Halloween as a kid on west 12th holds a bitter-sweet taste in my mouth.
I really loved the idea of  a scary night, and me , being afraid of my own shadow as a kid, found everything pretty scary. Please remember we are speaking of another time. The big time horror movies that you are probably thinking of had not even been thought of as yet. Nightmare on Elm Street, Halloween, Friday the 13th, Scream,  etc were many years down the road. In hindsight, this is probably good, in that if I had seen anything like them as the “scared of everything” little kid I was, I would have been scarred for life! ( no cute comments Robert!)

No, for us, it was Frankenstein, the Werewolf , The Mummy and Dracula. Seeing those old films now, it is almost comical, but they scared the crap out of me then. Also, my elementary school always allowed the kids to dress up on Halloween . The classroom was decorated with spider webs, skeletons and scary faced pumpkins.There was always a flying witch on a broom for good measure. The Halloween masks were laughable by today’s standards. Hard plastic , small.. (very small )slits for the eyes, so small that one would spend most of the evening tripping off curbs and running into walls. The worst part? you could hardly breathe. One would have to lift off the mask periodically just to get some air. The alternative being passing out from lack of oxygen. What fun!

I never had a scary Halloween mask nor costume. My mom didn’t want me to be one of those “scary creatures”, but somebody good instead . Truth be known, she probably knew that if I did have a scary mask and accidentally looked at myself in the mirror, I would most likely pass out from fright. Nevertheless, a good guy costume it would be for me.

Now, let me preference this by saying that I “dressed-up” once … yes once in my entire childhood. This is not because I didn’t want to, I always wanted to be like the other kids , but, as mentioned in previous postings, my mom was very overprotective and I was rarely allowed to do anything other kids were allowed to do. I wanted so badly to Trick or Treat… but was never, not once, permitted to do that. Anyway, back to my “good guy” costume.

Davy Crockett was very popular at this time, much of it due to Disney’s wonderful TV mini series : The Legend of Davy Crockett . It starred Fess Parker as Davey and Buddy Epstein (of Beverly Hillbilly fame) as his fictional sidekick, Russell. I was absolutely enthralled by the show . It was only four episodes, but for me it was epic . It  chronicled the life and times of Davy Crockett and concluded with the heroic defense of the Alamo. This was also the birth of my lifelong fascination with the history of the Alamo and the bigger than life historical characters associated with it. But, Davy was my hero and that’s who I wanted to be for the one dress up day I ever participated in as a child.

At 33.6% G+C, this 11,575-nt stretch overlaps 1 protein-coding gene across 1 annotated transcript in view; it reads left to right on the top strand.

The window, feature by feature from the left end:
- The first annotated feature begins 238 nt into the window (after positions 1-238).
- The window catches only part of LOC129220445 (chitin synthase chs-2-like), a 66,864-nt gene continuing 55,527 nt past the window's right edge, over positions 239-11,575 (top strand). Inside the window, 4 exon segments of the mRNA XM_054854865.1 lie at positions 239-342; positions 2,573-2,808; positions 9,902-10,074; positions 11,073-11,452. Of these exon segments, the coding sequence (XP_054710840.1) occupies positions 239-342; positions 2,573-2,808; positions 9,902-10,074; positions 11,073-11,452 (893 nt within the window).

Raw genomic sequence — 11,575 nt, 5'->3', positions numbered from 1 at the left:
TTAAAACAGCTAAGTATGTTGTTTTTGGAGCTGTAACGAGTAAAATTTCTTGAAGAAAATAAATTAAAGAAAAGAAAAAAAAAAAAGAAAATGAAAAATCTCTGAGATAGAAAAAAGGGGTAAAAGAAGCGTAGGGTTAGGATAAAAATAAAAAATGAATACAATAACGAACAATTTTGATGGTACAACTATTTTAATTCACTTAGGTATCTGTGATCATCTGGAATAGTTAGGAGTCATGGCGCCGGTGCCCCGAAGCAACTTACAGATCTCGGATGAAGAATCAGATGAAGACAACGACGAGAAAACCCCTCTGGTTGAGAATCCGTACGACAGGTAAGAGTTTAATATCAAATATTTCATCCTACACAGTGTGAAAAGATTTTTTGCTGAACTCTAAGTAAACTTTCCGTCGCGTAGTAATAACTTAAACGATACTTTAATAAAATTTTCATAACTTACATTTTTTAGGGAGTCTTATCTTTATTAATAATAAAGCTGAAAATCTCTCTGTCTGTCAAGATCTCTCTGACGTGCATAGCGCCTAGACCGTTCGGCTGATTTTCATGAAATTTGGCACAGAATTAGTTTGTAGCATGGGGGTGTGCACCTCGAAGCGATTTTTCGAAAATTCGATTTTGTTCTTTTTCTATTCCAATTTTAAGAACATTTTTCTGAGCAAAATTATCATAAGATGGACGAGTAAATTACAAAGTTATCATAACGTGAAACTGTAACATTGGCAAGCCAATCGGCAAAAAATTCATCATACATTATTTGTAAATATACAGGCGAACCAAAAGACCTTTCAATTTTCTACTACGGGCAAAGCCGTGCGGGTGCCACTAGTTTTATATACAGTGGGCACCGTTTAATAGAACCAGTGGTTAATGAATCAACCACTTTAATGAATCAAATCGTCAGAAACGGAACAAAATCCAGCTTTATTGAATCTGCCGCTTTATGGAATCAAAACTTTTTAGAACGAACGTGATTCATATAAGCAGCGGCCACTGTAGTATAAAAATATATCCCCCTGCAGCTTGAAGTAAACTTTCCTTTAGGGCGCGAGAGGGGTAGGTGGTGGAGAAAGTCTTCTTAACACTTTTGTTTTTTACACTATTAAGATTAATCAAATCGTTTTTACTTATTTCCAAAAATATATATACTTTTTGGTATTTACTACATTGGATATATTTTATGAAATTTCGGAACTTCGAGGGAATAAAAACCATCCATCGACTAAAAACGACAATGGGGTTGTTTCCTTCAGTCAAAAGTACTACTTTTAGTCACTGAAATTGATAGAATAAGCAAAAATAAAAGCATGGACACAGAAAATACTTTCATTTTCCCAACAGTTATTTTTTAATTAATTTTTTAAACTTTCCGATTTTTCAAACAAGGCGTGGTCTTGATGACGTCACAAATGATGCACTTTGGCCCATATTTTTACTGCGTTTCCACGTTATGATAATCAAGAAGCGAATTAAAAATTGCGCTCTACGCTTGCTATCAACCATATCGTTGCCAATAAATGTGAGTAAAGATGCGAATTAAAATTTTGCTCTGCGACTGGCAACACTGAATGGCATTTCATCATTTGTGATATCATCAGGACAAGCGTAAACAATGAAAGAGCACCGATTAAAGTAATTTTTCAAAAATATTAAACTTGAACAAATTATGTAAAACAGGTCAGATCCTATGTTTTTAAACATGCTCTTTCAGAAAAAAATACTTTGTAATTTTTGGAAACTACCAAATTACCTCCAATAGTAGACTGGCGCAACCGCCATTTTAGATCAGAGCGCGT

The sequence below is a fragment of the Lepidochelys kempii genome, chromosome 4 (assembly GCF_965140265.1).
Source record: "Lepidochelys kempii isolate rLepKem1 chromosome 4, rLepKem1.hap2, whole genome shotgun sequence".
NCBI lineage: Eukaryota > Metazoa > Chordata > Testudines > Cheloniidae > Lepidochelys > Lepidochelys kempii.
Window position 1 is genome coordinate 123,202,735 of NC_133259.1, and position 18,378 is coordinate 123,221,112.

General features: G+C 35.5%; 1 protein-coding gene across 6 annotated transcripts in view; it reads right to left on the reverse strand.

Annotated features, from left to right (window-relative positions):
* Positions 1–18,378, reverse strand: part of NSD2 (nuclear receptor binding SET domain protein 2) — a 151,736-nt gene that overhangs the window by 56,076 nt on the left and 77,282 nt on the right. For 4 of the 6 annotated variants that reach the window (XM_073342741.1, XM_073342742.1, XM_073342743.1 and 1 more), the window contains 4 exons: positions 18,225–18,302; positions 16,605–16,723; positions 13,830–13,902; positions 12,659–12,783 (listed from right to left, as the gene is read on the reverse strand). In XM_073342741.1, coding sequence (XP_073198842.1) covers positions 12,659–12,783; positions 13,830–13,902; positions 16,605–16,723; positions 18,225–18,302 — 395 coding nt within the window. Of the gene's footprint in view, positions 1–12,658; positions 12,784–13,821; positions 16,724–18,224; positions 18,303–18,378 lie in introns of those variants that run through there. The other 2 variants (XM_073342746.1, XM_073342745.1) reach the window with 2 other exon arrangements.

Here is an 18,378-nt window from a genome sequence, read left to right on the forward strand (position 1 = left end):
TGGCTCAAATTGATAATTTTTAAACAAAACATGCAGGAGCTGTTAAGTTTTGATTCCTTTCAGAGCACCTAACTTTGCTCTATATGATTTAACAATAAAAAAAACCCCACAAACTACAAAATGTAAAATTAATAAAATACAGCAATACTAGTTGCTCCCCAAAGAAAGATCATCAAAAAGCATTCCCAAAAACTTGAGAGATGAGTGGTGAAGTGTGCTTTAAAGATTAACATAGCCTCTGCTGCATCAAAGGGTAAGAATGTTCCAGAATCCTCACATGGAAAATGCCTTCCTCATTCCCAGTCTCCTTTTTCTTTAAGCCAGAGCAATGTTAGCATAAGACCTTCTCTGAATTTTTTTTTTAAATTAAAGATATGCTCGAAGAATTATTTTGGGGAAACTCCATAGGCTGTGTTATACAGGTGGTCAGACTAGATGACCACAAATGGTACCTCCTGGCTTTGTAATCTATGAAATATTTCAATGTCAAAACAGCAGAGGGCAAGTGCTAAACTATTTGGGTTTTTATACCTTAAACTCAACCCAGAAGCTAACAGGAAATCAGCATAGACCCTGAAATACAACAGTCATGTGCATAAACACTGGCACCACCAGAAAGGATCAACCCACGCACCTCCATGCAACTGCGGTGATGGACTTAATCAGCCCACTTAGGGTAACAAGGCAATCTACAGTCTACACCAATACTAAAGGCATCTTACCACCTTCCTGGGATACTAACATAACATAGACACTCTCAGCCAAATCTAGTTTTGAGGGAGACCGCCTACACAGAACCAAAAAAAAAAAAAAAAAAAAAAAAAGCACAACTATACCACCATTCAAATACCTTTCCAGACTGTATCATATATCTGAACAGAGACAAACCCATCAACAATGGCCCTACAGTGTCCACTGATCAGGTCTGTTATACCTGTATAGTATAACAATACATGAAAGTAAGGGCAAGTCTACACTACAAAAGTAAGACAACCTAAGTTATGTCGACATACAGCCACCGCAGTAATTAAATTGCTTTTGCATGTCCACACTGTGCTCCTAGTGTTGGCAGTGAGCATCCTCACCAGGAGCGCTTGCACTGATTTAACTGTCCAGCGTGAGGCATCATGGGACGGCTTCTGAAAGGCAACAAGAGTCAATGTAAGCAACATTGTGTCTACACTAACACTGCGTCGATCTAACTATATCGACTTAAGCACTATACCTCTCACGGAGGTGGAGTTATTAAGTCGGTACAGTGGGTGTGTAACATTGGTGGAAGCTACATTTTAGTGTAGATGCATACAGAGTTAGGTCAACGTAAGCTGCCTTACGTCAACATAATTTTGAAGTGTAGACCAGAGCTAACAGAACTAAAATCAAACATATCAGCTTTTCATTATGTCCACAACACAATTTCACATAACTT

Mom and Dad got me a  Crockett trademark coonskin cap,easy to find in all toy stores during this time. Mom also pieced together a jacket that looked adequate as Davey’s buckskin shirt. I was thrilled to be my hero and mom was happy I was not some evil monster. I believe I was the only “Davey” in the school photo that day, which made it better for mom in that all the other boys were evil monsters. One of the most popular songs of the time was the “Ballad of Davey Crockett” and its catchy tune played all day in my head.

A brief tradition ( I guess it’s oxymoronic to say a tradition was brief, but this lasted perhaps two years) that developed while living on 12th street was a Halloween visit from my Aunt Ruth, Uncle Vincent and Cousin Chris. After a light meal at our place we all walked to Aunt Mildred’s apartment on Charles street. I have no idea how or why we started doing this. Probably mom started it to make an alternative to the deadly Trick or Treating that was going on. Another Disney classic that was at the height of popularity during this time was The Legend of Sleepy Hallow: the story of the Headless Horseman and hapless Ichabod Crane. If you have not seen Disney’s animated version, do it.

This will come as no shock , but the Headless Horseman frightened the crap out of me. However, on our walks to Aunt Mildred’s apartment, Chris and I would pretend we were being pursued by the Headless Horseman. As we ran along the cobblestone streets, I was certain that if I dared look behind me, The Horseman would be right at my heels. Naturally, Uncle Vincent made things worse by constantly crying out to us: “he’s getting closer!!! Go faster!!!” And faster we would go, frightened , excited and happy, all at the same time.

My last major childhood memory of Halloween again involved my cousin Chris. Uncle Vincent had a good job , and thus Chris always had the best of everything.While my mom threw together something that resembled a buckskin shirt, Chris had a buckskin shirt that would make a Mule Deer envious. One year he came dressed as Paul Revere. I swear his costume would have impressed Paul himself. Everything from hat to boots. I think the costume probably cost more than all the uniforms in the British Army that Mr. Revere was warning the colonists about! I would be lying if I said that I wasn’t a bit envious , but in hindsight, it was just one more reason I could “look-up” to my older cousin.

And besides… Paul Revere was no way as cool as Davey Crockett.

“Born on a mountain top in Tennessee;
Greenest State in the land of the free…
Raised in the woods so’s he knew every tree,
He killed him a bear when he was only three;Davey, Davey Crockett,
King of the wild frontier..”


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